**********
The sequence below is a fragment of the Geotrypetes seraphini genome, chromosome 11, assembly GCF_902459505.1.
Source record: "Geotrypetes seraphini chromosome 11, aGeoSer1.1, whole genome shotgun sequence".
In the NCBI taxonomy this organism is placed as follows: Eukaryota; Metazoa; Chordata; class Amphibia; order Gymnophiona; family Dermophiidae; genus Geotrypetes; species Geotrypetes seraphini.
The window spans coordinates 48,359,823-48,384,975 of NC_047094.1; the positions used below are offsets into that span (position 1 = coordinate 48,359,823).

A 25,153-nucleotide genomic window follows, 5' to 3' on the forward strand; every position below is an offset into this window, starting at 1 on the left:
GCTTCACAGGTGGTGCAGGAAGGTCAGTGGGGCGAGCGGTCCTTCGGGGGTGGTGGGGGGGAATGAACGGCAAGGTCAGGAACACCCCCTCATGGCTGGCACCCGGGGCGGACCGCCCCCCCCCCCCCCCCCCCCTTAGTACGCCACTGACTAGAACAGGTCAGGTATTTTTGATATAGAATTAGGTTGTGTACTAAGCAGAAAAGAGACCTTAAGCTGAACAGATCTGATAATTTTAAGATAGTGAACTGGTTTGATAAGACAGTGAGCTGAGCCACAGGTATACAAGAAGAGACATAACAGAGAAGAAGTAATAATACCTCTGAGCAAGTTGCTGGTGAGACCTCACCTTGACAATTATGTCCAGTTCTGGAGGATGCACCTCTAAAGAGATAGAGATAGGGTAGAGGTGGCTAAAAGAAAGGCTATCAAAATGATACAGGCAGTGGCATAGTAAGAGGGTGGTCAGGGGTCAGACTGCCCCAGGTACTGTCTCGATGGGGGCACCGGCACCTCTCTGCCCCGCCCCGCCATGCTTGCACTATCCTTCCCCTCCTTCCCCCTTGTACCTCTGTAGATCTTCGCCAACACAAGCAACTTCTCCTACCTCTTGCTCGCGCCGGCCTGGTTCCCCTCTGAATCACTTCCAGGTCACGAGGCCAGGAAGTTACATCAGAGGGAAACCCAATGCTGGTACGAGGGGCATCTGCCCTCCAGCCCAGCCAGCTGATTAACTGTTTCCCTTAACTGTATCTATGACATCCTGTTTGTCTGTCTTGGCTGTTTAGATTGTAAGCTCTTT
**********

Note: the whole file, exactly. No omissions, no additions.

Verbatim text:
The sequence below is a fragment of the Geotrypetes seraphini genome, chromosome 11, assembly GCF_902459505.1.
Source record: "Geotrypetes seraphini chromosome 11, aGeoSer1.1, whole genome shotgun sequence".
In the NCBI taxonomy this organism is placed as follows: Eukaryota; Metazoa; Chordata; class Amphibia; order Gymnophiona; family Dermophiidae; genus Geotrypetes; species Geotrypetes seraphini.
The window spans coordinates 48,359,823-48,384,975 of NC_047094.1; the positions used below are offsets into that span (position 1 = coordinate 48,359,823).

A 25,153-nucleotide genomic window follows, 5' to 3' on the forward strand; every position below is an offset into this window, starting at 1 on the left:
GCTTCACAGGTGGTGCAGGAAGGTCAGTGGGGCGAGCGGTCCTTCGGGGGTGGTGGGGGGGAATGAACGGCAAGGTCAGGAACACCCCCTCATGGCTGGCACCCGGGGCGGACCGCCCCCCCCCCCCCCCCCCCCTTAGTACGCCACTGACTAGAACAGGTCAGGTATTTTTGATATAGAATTAGGTTGTGTACTAAGCAGAAAAGAGACCTTAAGCTGAACAGATCTGATAATTTTAAGATAGTGAACTGGTTTGATAAGACAGTGAGCTGAGCCACAGGTATACAAGAAGAGACATAACAGAGAAGAAGTAATAATACCTCTGAGCAAGTTGCTGGTGAGACCTCACCTTGACAATTATGTCCAGTTCTGGAGGATGCACCTCTAAAGAGATAGAGATAGGGTAGAGGTGGCTAAAAGAAAGGCTATCAAAATGATACAGGCAGTGGCATAGTAAGAGGGTGGTCAGGGGTCAGACTGCCCCAGGTACTGTCTCGATGGGGGCACCGGCACCTCTCTGCCCCGCCCCGCCATGCTTGCACTATCCTTCCCCTCCTTCCCCCTTGTACCTCTGTAGATCTTCGCCAACACAAGCAACTTCTCCTACCTCTTGCTCGCGCCGGCCTGGTTCCCCTCTGAATCACTTCCAGGTCACGAGGCCAGGAAGTTACATCAGAGGGAAACCCAATGCTGGTACGAGGGGCATCTGCCCTCCAGCCCAGCCAGCTGATTAACTGTTTCCCTTAACTGTATCTATGACATCCTGTTTGTCTGTCTTGGCTGTTTAGATTGTAAGCTCTTT